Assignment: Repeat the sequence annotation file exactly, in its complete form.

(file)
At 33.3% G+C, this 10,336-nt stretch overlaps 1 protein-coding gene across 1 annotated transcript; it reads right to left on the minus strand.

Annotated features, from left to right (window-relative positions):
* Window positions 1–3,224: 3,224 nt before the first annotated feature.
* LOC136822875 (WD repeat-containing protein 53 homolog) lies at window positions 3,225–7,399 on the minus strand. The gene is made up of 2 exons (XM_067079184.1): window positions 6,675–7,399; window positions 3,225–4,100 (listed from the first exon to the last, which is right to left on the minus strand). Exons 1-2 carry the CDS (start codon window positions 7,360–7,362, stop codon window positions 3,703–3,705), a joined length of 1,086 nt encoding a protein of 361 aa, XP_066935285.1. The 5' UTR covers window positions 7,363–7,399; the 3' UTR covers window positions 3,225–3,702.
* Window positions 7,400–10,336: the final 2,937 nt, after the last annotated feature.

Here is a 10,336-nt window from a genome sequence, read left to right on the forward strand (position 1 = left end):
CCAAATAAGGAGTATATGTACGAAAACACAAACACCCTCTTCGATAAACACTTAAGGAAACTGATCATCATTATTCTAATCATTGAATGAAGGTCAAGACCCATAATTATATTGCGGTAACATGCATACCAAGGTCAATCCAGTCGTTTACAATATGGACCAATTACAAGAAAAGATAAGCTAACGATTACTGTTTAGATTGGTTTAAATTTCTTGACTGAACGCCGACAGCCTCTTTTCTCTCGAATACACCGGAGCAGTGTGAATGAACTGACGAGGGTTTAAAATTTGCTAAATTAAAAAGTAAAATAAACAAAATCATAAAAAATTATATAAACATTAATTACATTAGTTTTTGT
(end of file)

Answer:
At 33.3% G+C, this 10,336-nt stretch overlaps 1 protein-coding gene across 1 annotated transcript; it reads right to left on the minus strand.

Annotated features, from left to right (window-relative positions):
* Window positions 1–3,224: 3,224 nt before the first annotated feature.
* LOC136822875 (WD repeat-containing protein 53 homolog) lies at window positions 3,225–7,399 on the minus strand. The gene is made up of 2 exons (XM_067079184.1): window positions 6,675–7,399; window positions 3,225–4,100 (listed from the first exon to the last, which is right to left on the minus strand). Exons 1-2 carry the CDS (start codon window positions 7,360–7,362, stop codon window positions 3,703–3,705), a joined length of 1,086 nt encoding a protein of 361 aa, XP_066935285.1. The 5' UTR covers window positions 7,363–7,399; the 3' UTR covers window positions 3,225–3,702.
* Window positions 7,400–10,336: the final 2,937 nt, after the last annotated feature.

Here is a 10,336-nt window from a genome sequence, read left to right on the forward strand (position 1 = left end):
CCAAATAAGGAGTATATGTACGAAAACACAAACACCCTCTTCGATAAACACTTAAGGAAACTGATCATCATTATTCTAATCATTGAATGAAGGTCAAGACCCATAATTATATTGCGGTAACATGCATACCAAGGTCAATCCAGTCGTTTACAATATGGACCAATTACAAGAAAAGATAAGCTAACGATTACTGTTTAGATTGGTTTAAATTTCTTGACTGAACGCCGACAGCCTCTTTTCTCTCGAATACACCGGAGCAGTGTGAATGAACTGACGAGGGTTTAAAATTTGCTAAATTAAAAAGTAAAATAAACAAAATCATAAAAAATTATATAAACATTAATTACATTAGTTTTTGT